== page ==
Uan Wool: A Pyrolysis and Anaerobic Digestion Case Study

Uan Scotland is an innovative company striving to create high quality products which utilise wool as a 21st century super material, harnessing the properties of wool to offer their customers luxury and comfort combined with durable quality. They aspire to provide customers with product traceability, green credentials, "upcycle" solutions and to be supportive to rural Scottish businesses involved within the wool production and manufacturing processes.

As such, they approached the Scottish Biofuel programme to investigate an upcycling solution for the end of life of their product, the project looked at processing the product through Anaerobic Digestion and through Pyrolysis.

Investigation of the potential for energy production via Anaerobic Digestion (AD) was not promising. The keratin rich nature of wool cannot be easily be broken down by the AD process.  A pre-treatment is required to change the structure of the wool fibres either by using thermal, chemical or biological means to make the protein readily available to the AD microbes. The additional processing required to run an AD plant using wool as a feed stock is prohibitively high, making it less commercially viable.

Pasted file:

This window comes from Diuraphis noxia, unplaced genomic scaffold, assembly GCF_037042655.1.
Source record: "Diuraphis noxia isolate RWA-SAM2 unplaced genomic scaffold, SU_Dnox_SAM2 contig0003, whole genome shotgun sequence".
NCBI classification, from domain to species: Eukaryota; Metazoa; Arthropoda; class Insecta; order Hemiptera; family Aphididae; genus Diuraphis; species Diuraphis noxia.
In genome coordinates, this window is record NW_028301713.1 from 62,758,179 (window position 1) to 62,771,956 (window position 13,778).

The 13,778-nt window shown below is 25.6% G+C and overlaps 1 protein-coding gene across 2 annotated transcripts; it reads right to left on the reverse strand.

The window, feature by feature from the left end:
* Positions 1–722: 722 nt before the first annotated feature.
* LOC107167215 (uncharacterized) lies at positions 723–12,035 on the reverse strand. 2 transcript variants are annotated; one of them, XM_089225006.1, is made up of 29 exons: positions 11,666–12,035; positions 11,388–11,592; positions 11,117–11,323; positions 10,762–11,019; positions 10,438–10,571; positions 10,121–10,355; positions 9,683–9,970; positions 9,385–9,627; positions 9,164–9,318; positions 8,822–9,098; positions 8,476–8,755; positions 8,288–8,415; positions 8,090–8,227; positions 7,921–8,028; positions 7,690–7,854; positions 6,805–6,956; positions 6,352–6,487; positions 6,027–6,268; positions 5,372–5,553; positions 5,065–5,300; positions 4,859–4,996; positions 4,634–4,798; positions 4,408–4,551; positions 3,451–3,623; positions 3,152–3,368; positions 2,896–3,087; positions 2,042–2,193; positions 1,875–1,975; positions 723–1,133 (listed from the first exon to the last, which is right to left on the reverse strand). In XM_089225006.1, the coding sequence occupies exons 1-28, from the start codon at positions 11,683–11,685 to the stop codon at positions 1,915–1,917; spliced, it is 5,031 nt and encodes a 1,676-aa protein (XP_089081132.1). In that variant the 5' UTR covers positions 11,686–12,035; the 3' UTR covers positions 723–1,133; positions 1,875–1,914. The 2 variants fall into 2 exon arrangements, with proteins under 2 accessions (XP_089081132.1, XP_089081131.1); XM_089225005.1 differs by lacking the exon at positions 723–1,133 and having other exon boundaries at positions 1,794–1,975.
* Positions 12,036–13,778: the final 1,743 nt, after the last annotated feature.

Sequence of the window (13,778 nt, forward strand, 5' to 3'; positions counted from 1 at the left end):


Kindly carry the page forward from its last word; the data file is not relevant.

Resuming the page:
Wool supplied by Uan was analysed by the UK Biochar Research Centre testing for the production and profiling of the Biochar, as well as the production of energy rich oils and synthetic gases.

The analysis individually tested the wool from Blue Faced Leicester, Scottish Mule and Scottish Blackface breeds of sheep. Both in the washed and unwashed form. No difference was noticed in the biochar produced from the different sheep breeds. However a difference was found between the washed and unwashed wool samples.

Raw and washed wool show a similar trend of fixed carbon in the biochar with the increase of Pyrolysis temperature, however, the raw samples have a higher ash component. The fixed carbon content of the high temperature biochar has good potential for sequestering carbon in the soil and the higher ash content of the raw wool biochar has the potential for releasing valuable nutrients into the soil.

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